A related view is that less advanced/more narrow AI will do be able to do a fair number of tasks, but not enough to create widespread technological unemployment until very late, when very advanced AI quite quickly causes lots of people to be unemployed.
One consideration is how long time it will take for people to actually start using new AI systems (it tends to take some time for new technologies to be widely used). I think that some have speculated that that time lag may be shortened as AI become more advanced (as AI becomes involved in the deployment of other AI systems).
Scott Alexander has written an in-depth article about Hreha’s article:
The article itself mostly just urges behavioral economists to do better, which is always good advice for everyone. But as usual, it’s the inflammatory title that’s gone viral. I think a strong interpretation of behavioral economics as dead or debunked is unjustified.
See also Alex Imas’s and Chris Blattman’s criticisms of Hreha (on Twitter).
I think that though there’s been a welcome surge of interest in conceptual engineering in recent years, the basic idea has been around for quite some time (though under different names). In particular, Carnap argued that we should “explicate” rather than “analyse” concepts already in the 1940s and 1950s. In other words, we shouldn’t just try to explain the meaning of pre-existing concepts, but should develop new and more useful concepts that partially replace the old concepts.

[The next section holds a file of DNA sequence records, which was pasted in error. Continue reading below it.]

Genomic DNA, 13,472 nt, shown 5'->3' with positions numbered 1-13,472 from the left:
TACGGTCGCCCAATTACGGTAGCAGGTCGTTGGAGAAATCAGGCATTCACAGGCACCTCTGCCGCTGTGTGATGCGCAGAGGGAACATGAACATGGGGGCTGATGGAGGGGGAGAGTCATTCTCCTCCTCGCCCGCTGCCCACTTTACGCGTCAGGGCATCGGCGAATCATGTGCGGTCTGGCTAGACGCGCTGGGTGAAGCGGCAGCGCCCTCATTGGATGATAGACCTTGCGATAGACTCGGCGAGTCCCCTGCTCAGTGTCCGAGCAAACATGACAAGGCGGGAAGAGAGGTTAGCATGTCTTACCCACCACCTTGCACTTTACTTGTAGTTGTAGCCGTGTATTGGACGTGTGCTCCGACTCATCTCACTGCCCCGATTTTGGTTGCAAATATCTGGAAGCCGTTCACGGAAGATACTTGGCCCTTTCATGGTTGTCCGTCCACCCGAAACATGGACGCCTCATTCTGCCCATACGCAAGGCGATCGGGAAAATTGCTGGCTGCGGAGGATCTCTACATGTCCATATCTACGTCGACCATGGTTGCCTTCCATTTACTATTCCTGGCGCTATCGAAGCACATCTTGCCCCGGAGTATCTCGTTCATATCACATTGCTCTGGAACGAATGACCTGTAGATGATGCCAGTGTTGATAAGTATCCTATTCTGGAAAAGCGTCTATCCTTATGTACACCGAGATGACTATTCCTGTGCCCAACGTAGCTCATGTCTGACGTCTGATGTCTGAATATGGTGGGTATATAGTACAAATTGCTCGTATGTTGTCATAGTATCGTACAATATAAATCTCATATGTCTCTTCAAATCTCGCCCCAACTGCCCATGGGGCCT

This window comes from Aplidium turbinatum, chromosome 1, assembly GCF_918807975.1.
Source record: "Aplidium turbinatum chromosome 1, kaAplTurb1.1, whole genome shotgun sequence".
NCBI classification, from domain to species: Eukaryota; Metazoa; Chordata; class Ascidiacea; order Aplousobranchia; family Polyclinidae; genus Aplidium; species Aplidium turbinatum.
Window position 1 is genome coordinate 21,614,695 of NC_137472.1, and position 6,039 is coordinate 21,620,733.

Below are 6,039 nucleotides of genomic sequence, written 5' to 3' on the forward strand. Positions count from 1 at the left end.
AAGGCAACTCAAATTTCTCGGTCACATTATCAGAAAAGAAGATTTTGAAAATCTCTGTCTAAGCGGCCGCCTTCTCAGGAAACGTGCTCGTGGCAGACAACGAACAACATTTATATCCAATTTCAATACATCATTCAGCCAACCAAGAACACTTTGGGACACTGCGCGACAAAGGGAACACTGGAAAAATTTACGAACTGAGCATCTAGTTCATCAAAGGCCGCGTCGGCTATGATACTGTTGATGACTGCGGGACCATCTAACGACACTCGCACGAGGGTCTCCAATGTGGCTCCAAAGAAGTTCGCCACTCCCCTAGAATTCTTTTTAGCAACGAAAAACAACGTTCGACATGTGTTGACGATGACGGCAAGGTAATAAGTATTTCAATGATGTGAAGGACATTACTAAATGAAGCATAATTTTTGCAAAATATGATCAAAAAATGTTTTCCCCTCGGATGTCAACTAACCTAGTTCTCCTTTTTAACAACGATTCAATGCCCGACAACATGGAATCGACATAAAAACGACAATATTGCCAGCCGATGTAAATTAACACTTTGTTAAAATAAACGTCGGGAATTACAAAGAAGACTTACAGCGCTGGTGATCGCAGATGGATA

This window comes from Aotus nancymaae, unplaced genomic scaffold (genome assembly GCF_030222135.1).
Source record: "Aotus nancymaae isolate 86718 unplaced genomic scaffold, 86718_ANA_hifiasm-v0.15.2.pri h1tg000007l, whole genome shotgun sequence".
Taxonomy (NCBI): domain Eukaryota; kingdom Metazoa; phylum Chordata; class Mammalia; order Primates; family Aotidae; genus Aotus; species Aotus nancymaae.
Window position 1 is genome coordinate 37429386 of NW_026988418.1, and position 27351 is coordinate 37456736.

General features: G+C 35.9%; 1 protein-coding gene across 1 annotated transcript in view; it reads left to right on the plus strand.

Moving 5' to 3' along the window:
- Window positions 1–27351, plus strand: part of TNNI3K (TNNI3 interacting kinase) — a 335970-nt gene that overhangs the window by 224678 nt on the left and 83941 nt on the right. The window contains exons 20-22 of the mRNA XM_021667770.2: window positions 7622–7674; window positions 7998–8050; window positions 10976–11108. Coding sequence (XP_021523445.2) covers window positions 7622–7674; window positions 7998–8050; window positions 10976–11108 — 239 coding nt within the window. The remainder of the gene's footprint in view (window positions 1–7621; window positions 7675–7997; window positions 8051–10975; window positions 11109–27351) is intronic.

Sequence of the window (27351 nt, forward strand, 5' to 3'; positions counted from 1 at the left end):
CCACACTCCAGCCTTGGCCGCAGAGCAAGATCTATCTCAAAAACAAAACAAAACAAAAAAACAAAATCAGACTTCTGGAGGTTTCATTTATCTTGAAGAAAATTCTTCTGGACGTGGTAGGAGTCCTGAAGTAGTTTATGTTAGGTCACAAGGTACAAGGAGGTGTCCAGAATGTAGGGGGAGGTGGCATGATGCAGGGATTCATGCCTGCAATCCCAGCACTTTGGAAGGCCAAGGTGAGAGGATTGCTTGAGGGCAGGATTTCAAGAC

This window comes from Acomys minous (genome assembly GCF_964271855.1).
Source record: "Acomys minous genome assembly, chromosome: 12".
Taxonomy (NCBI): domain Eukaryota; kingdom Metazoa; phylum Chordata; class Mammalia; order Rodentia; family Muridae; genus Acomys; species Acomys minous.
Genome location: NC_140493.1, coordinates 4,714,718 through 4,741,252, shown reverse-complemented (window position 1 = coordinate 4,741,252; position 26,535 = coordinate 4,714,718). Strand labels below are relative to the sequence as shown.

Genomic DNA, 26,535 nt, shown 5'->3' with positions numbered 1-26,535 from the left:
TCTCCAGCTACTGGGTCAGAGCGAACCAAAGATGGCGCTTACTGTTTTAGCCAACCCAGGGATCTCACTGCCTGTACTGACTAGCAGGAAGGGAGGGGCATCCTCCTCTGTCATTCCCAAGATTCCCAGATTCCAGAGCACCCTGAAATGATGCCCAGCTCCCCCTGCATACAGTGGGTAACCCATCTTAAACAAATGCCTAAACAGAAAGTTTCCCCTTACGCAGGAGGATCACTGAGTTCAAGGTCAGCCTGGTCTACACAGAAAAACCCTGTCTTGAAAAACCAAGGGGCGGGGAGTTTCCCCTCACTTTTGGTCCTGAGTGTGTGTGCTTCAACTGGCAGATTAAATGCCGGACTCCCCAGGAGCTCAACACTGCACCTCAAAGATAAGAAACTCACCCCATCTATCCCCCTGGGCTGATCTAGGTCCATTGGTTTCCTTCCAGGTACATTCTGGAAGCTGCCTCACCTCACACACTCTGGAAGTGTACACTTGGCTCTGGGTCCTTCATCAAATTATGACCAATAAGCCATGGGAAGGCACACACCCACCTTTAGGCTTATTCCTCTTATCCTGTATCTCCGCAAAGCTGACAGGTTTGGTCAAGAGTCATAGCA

Carnap’s understanding of explication was influenced by Karl Menger’s conception of the methodological role of definitions in mathematics, exemplified by Menger’s own explicative definition of dimension in topology....Explication in Carnap’s sense is the replacement of a somewhat unclear and inexact concept C, the explicandum, by a new, clearer, and more exact concept undefined, the explicatum.
See also Logical Foundations of Probability, pp. 3-20.
The link doesn’t seem to work.
Potentially relevant new paper:
The logic of universalization guides moral judgment
To explain why an action is wrong, we sometimes say: “What if everybody did that?” In other words, even if a single person’s behavior is harmless, that behavior may be wrong if it would be harmful once universalized. We formalize the process of universalization in a computational model, test its quantitative predictions in studies of human moral judgment, and distinguish it from alternative models. We show that adults spontaneously make moral judgments consistent with the logic of universalization, and report comparable patterns of judgment in children. We conclude that alongside other well-characterized mechanisms of moral judgment, such as outcome-based and rule-based thinking, the logic of universalizing holds an important place in our moral minds.
A new paper may give some support to arguments in this post:
The smart intuitor: Cognitive capacity predicts intuitive rather than deliberate thinking